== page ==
Urban alleyways: a potential open space asset
This study set out with the premise that many urban alleys have the potential to become city open space assets. The project was designed to develop a process by which alley characteristics may be evaluated for their effect on alley open space potential.
The alleys of Old Town Alexandria, Virginia were the inspiration for this study. Old Town is an 18th century city which was established as a settlement on the Potomac River in 1749. For nearly 100 years it flourished as a seaport town. As the town grew, property owners created alleys through the blocks providing rear access to their homes and businesses. The alleys bustled with activity, and became a circulation subsystem to the street and sidewalk circulation.
This paper follows the process used to discover alley open space potential in Old Town. However, it is not the findings for Old Town that are most important. It is the process which is the true result of this study. This process can be used as a model by any city or town where there is a desire to better use alley spaces. The four tasks which were found to be important in discovering this open space potential are outlined below.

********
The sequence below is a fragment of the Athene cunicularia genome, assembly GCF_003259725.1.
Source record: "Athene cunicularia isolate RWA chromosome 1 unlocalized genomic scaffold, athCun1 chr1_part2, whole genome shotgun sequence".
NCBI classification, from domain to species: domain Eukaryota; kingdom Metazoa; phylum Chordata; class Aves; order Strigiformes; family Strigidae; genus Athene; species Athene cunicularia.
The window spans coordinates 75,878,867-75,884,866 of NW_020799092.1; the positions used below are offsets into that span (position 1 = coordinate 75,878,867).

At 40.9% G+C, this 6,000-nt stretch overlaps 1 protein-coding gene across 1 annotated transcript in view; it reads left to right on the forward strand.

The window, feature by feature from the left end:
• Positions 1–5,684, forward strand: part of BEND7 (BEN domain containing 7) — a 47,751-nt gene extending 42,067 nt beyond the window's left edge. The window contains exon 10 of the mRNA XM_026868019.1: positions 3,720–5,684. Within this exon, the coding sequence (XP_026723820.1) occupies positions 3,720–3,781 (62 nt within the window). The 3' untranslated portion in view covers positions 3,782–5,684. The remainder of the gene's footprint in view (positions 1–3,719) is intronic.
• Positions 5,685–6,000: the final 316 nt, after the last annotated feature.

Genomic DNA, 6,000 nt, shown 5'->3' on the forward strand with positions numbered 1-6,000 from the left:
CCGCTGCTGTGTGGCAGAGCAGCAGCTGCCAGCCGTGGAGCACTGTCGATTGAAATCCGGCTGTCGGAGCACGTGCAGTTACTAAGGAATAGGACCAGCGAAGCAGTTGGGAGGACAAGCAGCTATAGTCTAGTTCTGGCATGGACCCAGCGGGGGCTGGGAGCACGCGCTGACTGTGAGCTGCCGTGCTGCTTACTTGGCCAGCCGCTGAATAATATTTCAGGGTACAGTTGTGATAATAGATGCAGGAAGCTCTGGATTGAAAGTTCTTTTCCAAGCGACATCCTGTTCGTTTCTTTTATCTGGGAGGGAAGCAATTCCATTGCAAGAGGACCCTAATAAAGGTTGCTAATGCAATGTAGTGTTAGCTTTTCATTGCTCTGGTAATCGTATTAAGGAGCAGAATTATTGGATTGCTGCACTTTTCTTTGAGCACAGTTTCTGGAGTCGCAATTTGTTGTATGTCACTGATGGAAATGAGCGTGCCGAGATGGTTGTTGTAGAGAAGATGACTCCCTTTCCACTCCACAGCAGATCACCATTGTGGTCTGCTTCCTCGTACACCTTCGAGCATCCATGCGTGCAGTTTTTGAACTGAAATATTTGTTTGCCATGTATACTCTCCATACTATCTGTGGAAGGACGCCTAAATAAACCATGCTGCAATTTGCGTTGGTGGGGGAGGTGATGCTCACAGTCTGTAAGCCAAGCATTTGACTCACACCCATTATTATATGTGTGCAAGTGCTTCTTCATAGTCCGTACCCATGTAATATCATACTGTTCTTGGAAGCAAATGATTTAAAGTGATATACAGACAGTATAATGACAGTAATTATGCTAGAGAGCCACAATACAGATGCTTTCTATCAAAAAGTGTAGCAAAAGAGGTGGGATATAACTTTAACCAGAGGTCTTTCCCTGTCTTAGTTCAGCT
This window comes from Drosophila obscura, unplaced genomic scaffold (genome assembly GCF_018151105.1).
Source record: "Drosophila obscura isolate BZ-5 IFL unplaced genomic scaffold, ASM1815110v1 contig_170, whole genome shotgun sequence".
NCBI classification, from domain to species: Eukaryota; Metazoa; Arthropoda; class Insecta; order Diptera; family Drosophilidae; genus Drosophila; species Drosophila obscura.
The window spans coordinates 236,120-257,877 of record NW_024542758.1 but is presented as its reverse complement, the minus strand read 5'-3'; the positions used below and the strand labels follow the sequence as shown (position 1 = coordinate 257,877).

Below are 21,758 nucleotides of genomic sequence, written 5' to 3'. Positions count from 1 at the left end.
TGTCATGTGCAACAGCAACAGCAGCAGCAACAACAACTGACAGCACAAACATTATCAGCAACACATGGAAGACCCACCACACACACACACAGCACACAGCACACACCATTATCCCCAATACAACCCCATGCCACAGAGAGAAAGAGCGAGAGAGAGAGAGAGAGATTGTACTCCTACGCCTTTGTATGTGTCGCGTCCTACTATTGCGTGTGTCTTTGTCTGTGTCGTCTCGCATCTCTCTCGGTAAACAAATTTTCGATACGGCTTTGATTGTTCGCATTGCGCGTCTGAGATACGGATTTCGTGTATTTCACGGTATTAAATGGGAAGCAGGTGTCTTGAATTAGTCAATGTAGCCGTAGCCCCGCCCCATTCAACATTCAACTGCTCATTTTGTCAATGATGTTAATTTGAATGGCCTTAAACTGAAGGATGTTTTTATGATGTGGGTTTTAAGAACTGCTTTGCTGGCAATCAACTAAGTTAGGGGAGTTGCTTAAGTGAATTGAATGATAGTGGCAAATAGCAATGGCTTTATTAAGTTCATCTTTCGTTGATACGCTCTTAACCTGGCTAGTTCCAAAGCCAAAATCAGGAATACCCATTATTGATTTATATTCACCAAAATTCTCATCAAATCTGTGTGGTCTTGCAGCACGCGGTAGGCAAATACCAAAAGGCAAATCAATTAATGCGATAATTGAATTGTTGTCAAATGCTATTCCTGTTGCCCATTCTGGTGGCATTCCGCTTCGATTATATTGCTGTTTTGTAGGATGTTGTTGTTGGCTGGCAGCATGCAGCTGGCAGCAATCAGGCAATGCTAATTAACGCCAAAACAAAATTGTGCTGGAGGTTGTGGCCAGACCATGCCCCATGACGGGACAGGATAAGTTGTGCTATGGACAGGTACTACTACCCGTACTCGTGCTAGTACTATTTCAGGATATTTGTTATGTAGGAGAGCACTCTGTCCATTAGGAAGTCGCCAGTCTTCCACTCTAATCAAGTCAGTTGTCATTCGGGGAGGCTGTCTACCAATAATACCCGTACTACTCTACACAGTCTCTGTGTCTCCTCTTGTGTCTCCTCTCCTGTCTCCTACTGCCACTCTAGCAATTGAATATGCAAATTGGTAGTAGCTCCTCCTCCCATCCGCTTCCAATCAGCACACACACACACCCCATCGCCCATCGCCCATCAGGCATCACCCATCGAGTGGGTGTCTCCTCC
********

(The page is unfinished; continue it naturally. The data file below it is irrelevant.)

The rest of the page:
Task One: Evolution of Alley Spaces The purpose of this task is to understand the part the alleys play in the city's circulation system. To know the history of their development and the way they have been used in the past is to learn what makes them important and distinct from other circulation systems in the city.
Task Two: Evaluate the Alley Paths
The elements that create the"floor, ceiling, and walls" of the alley paths are defined and evaluated for their potentially positive or negative impact on the alley as it is refurbished for pedestrian open space use.
Task Three: Alley Potential Use
Task three looks at the way different land uses use their alleys. Knowing present alley use allows the development of an alley typology from which decisions concerning potential use can be made.
Task Four: Design Proposals
Finally, the first three tasks are brought together in the form of design proposals. The proposals become a pallet with which to refurbish the alleys in a way that is sensitive to their history, their character, and their particular open space potential.
The project teaches that all urban alleyways are not the same. Each has its own story, and its own particular combination of characteristics. In knowing the alleys as individual, their design as viable open spaces becomes more imaginative.